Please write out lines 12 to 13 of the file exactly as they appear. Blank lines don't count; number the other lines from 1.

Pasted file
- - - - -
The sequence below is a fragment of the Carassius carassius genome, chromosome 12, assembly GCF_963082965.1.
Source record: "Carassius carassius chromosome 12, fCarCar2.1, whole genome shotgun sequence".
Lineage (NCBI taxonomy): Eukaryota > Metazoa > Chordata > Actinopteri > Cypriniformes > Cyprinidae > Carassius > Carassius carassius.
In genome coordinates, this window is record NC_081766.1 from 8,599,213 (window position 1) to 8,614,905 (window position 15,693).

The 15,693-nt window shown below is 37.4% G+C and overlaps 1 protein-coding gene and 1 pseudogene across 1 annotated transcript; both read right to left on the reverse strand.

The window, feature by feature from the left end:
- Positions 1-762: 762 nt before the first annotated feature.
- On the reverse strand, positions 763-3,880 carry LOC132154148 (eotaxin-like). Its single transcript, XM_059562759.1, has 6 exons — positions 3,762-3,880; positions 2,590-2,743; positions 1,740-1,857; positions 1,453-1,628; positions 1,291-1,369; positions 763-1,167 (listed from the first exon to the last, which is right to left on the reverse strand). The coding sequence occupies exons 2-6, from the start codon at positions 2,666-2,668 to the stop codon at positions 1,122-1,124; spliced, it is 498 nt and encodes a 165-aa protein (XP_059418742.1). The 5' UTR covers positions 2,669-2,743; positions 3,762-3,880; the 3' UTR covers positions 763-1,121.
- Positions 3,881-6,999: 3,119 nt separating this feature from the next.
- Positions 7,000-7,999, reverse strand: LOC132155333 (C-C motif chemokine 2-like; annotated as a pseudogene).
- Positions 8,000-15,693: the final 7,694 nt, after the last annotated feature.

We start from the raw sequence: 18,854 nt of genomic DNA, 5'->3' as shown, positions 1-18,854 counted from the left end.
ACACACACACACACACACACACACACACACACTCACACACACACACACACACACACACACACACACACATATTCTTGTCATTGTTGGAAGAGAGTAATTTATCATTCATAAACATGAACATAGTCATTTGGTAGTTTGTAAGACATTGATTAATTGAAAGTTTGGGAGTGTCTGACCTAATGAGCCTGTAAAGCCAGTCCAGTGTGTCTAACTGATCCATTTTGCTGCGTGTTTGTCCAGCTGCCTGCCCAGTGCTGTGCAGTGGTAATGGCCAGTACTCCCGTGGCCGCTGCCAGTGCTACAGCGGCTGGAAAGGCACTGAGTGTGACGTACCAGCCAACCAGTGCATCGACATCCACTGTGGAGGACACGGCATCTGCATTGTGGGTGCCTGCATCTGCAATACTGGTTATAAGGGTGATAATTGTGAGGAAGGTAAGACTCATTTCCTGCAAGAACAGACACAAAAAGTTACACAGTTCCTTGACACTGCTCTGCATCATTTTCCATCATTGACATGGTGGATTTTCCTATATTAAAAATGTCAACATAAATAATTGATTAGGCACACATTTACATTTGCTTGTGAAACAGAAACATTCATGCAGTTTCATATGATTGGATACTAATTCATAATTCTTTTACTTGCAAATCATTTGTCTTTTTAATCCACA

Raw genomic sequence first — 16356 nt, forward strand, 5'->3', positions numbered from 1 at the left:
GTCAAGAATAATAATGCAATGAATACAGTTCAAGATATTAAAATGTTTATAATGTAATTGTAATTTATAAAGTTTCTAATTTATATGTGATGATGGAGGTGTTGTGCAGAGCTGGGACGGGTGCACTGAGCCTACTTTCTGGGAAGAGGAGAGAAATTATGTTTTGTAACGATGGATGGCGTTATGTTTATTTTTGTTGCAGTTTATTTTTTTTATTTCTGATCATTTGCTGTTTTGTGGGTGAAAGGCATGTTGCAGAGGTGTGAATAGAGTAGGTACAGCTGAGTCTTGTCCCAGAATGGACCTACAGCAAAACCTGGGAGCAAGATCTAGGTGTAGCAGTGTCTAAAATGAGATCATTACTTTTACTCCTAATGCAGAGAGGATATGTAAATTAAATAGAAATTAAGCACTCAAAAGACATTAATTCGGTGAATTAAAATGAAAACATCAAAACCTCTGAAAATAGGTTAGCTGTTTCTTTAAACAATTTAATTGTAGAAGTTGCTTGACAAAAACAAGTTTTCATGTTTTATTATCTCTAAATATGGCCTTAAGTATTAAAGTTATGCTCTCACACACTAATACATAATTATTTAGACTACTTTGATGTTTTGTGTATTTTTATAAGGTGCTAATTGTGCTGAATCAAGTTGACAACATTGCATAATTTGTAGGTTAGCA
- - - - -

We start from the raw sequence: 18,854 nt of genomic DNA, 5'->3' as shown, positions 1-18,854 counted from the left end.
ACACACACACACACACACACACACACACACACTCACACACACACACACACACACACACACACACACACATATTCTTGTCATTGTTGGAAGAGAGTAATTTATCATTCATAAACATGAACATAGTCATTTGGTAGTTTGTAAGACATTGATTAATTGAAAGTTTGGGAGTGTCTGACCTAATGAGCCTGTAAAGCCAGTCCAGTGTGTCTAACTGATCCATTTTGCTGCGTGTTTGTCCAGCTGCCTGCCCAGTGCTGTGCAGTGGTAATGGCCAGTACTCCCGTGGCCGCTGCCAGTGCTACAGCGGCTGGAAAGGCACTGAGTGTGACGTACCAGCCAACCAGTGCATCGACATCCACTGTGGAGGACACGGCATCTGCATTGTGGGTGCCTGCATCTGCAATACTGGTTATAAGGGTGATAATTGTGAGGAAGGTAAGACTCATTTCCTGCAAGAACAGACACAAAAAGTTACACAGTTCCTTGACACTGCTCTGCATCATTTTCCATCATTGACATGGTGGATTTTCCTATATTAAAAATGTCAACATAAATAATTGATTAGGCACACATTTACATTTGCTTGTGAAACAGAAACATTCATGCAGTTTCATATGATTGGATACTAATTCATAATTCTTTTACTTGCAAATCATTTGTCTTTTTAATCCACA